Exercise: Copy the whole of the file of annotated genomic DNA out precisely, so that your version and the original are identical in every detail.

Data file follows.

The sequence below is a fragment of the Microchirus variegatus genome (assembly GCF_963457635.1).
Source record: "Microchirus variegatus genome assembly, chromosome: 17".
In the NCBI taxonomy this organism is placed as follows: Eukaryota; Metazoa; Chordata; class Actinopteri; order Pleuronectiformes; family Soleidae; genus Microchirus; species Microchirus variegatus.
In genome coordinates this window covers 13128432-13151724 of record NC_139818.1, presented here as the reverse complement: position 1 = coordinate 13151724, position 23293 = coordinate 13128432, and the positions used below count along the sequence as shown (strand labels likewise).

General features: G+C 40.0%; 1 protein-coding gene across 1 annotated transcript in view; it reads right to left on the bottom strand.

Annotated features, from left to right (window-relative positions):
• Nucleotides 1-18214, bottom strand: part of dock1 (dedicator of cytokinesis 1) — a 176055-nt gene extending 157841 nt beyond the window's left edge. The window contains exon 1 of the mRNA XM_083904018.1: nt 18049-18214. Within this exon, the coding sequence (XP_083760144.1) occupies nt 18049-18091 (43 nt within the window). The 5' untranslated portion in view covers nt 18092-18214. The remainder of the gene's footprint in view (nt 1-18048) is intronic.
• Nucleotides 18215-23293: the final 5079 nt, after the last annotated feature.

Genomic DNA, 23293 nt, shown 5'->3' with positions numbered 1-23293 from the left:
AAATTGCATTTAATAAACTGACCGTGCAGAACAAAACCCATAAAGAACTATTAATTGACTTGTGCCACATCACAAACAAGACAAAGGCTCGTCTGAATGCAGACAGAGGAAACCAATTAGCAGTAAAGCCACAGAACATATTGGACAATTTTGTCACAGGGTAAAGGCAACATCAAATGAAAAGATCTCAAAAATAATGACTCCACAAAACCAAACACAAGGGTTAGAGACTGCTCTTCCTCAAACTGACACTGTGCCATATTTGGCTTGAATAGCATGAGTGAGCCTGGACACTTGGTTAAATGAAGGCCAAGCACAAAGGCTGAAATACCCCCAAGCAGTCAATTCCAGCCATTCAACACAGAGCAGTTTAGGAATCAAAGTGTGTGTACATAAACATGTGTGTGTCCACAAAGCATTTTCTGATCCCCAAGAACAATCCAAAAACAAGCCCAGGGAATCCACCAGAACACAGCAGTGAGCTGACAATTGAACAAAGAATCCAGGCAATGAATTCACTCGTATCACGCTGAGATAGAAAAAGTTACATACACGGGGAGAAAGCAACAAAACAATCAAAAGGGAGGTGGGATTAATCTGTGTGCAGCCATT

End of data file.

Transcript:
The sequence below is a fragment of the Microchirus variegatus genome (assembly GCF_963457635.1).
Source record: "Microchirus variegatus genome assembly, chromosome: 17".
In the NCBI taxonomy this organism is placed as follows: Eukaryota; Metazoa; Chordata; class Actinopteri; order Pleuronectiformes; family Soleidae; genus Microchirus; species Microchirus variegatus.
In genome coordinates this window covers 13128432-13151724 of record NC_139818.1, presented here as the reverse complement: position 1 = coordinate 13151724, position 23293 = coordinate 13128432, and the positions used below count along the sequence as shown (strand labels likewise).

General features: G+C 40.0%; 1 protein-coding gene across 1 annotated transcript in view; it reads right to left on the bottom strand.

Annotated features, from left to right (window-relative positions):
• Nucleotides 1-18214, bottom strand: part of dock1 (dedicator of cytokinesis 1) — a 176055-nt gene extending 157841 nt beyond the window's left edge. The window contains exon 1 of the mRNA XM_083904018.1: nt 18049-18214. Within this exon, the coding sequence (XP_083760144.1) occupies nt 18049-18091 (43 nt within the window). The 5' untranslated portion in view covers nt 18092-18214. The remainder of the gene's footprint in view (nt 1-18048) is intronic.
• Nucleotides 18215-23293: the final 5079 nt, after the last annotated feature.

Genomic DNA, 23293 nt, shown 5'->3' with positions numbered 1-23293 from the left:
AAATTGCATTTAATAAACTGACCGTGCAGAACAAAACCCATAAAGAACTATTAATTGACTTGTGCCACATCACAAACAAGACAAAGGCTCGTCTGAATGCAGACAGAGGAAACCAATTAGCAGTAAAGCCACAGAACATATTGGACAATTTTGTCACAGGGTAAAGGCAACATCAAATGAAAAGATCTCAAAAATAATGACTCCACAAAACCAAACACAAGGGTTAGAGACTGCTCTTCCTCAAACTGACACTGTGCCATATTTGGCTTGAATAGCATGAGTGAGCCTGGACACTTGGTTAAATGAAGGCCAAGCACAAAGGCTGAAATACCCCCAAGCAGTCAATTCCAGCCATTCAACACAGAGCAGTTTAGGAATCAAAGTGTGTGTACATAAACATGTGTGTGTCCACAAAGCATTTTCTGATCCCCAAGAACAATCCAAAAACAAGCCCAGGGAATCCACCAGAACACAGCAGTGAGCTGACAATTGAACAAAGAATCCAGGCAATGAATTCACTCGTATCACGCTGAGATAGAAAAAGTTACATACACGGGGAGAAAGCAACAAAACAATCAAAAGGGAGGTGGGATTAATCTGTGTGCAGCCATT